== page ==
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Effects of dietary methionine and lysine levels on the performance of juvenile Nile tilapia

Published on: 5/24/2019
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  • Response of juvenile Nile tilapia to 3 levels of dietary Met (0.77 %, 0.95 % and 1.15 %) and 4 levels of dietary Lys (1.2 %, 1.6 %, 2.0 %, and 2.4 %) were evaluated in 3x4 factorial design over a 56-d feeding trial.
  • Data showed main effects of both Met and Lys as well as their interaction (Lys x Met) effects on the performance of tilapia. Looking at the interaction effects, it was evident that fish responded to Met levels, only when the Lys was deficient.
  • At 1.2 % Lys level, increasing the Met level from 0.77 % to 0.95 % significantly improved feed intake, survival, growth, biomass gain, FCR and protein retention. However at higher Lys level (2.0 % or 2.4 %), Met levels did not affect the growth performance and feed utilization. Met requirements of tilapia increase (0.95 %) when the dietary Lys level is very low, probably because of the functional role of Met in ameliorating metabolic stress and improving immune function.
  • Overall, data suggest that production performance of juvenile tilapia is optimized when the dietary Lys is 2.0 % diet and Met level is at least 0.77 % diet (as-fed basis).

Introduction and Objective

Global aquaculture production of tilapia was recorded to be 5.38 million MT in 2016 (FAO 2018) with an annual growth of about 11.7 % since 2010. Outstanding growth of tilapia production is a result of the market demand together with the success of intensive farming, where commercial feed play a significant role. Global tilapia feed production contributes to 17 % (8.16 million tons) of total aquaculture feed (48 million tonnes) produced in 2015 (FAO 2018). It is evident that in the intensive farming system, maintaining feed quality with regard to key nutrients (amino acids and energy) plays a vital role in the overall profitability. Commercial availability of supplemental amino acids provides the flexibility to balance the amino acid needs of fish while replacing the intact protein sources like fishmeal. Our previous study showed that feeding red hybrid tilapia with diets containing only 3 % fishmeal diet supplemented with MetAMINO® (DL-Met) yields significantly better growth performance than those fed with 42 % fishmeal diet (Facts & Figures No. 1610). Available data on the methionine (Met) and lysine (Lys) requirements of tilapia show high variability (Masagounder 2017). The objective of the present study was to evaluate the effects of feeding varying levels of dietary Lys and Met on the growth performances of juvenile Nile tilapia Oreochromis niloticus. This experiment was conducted in collaboration with Dr. Suphada Kiriratnikom at the Faculty of Science, Thaksin University, Thailand.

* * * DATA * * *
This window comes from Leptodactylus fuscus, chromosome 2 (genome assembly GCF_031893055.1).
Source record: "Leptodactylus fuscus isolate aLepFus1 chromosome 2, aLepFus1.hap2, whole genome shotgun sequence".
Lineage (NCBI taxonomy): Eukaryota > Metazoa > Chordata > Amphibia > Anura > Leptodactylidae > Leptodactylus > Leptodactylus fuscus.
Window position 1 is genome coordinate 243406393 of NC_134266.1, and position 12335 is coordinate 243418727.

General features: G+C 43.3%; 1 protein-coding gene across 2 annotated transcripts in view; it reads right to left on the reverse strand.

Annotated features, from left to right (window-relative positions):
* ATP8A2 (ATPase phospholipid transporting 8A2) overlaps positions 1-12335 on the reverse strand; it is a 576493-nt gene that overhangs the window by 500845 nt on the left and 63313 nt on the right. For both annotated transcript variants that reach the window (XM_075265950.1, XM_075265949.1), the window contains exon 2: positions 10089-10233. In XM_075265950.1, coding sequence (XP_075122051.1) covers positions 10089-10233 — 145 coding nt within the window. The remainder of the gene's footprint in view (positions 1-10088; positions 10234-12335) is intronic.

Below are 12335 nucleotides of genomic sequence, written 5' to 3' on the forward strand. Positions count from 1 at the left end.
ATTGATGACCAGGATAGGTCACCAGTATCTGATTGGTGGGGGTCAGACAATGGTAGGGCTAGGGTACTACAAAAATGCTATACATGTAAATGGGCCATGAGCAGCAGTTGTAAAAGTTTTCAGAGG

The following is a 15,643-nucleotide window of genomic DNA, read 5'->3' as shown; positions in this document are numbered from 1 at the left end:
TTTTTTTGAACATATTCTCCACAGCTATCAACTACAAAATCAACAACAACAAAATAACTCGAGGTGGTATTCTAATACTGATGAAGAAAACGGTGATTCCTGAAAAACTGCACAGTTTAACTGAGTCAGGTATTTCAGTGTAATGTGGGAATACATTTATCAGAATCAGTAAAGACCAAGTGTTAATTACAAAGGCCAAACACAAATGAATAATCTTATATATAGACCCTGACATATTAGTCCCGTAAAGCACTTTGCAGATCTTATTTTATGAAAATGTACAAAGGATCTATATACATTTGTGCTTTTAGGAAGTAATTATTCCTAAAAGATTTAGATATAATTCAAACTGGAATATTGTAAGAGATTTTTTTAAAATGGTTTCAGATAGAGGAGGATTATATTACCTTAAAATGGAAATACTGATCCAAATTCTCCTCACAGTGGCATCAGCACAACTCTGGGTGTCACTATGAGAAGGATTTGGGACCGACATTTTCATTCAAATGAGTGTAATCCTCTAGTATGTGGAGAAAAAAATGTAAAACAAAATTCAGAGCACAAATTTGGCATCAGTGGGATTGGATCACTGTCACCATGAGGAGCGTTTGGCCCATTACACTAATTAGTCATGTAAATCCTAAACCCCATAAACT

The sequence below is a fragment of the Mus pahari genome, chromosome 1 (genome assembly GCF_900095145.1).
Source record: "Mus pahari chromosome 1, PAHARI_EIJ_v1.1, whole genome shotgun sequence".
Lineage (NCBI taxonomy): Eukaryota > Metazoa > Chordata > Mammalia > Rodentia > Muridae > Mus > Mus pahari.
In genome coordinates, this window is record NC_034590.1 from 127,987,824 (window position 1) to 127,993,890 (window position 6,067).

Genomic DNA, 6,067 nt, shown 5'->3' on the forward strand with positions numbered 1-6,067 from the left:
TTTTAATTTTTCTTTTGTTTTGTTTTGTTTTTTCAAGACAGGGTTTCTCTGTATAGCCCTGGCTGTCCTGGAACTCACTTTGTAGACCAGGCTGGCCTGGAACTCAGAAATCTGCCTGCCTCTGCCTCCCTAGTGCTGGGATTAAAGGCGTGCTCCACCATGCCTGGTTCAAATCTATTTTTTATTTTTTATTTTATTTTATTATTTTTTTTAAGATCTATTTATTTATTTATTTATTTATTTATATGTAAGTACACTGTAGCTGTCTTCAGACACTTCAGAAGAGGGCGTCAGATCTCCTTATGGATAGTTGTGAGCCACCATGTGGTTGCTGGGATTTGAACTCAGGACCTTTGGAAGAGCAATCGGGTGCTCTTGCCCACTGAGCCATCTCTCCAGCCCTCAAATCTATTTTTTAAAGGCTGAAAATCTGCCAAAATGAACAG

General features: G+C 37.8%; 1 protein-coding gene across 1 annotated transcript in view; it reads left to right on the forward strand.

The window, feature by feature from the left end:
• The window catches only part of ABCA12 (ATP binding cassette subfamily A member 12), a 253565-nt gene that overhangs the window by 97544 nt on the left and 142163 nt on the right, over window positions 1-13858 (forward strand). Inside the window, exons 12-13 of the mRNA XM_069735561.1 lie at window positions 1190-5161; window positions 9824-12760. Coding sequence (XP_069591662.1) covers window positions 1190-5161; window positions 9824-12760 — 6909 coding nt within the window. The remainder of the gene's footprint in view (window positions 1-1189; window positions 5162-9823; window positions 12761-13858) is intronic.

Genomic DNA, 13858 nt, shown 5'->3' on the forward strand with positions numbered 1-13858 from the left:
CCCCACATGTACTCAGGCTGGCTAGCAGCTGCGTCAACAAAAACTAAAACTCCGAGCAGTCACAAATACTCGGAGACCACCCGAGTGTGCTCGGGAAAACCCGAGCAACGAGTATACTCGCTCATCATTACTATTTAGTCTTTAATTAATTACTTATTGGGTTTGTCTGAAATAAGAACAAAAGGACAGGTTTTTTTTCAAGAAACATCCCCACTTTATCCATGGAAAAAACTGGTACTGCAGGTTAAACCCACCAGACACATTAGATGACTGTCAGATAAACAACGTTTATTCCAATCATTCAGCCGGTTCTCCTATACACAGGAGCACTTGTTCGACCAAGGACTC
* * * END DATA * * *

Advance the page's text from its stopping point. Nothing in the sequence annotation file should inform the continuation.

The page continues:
Material and Methods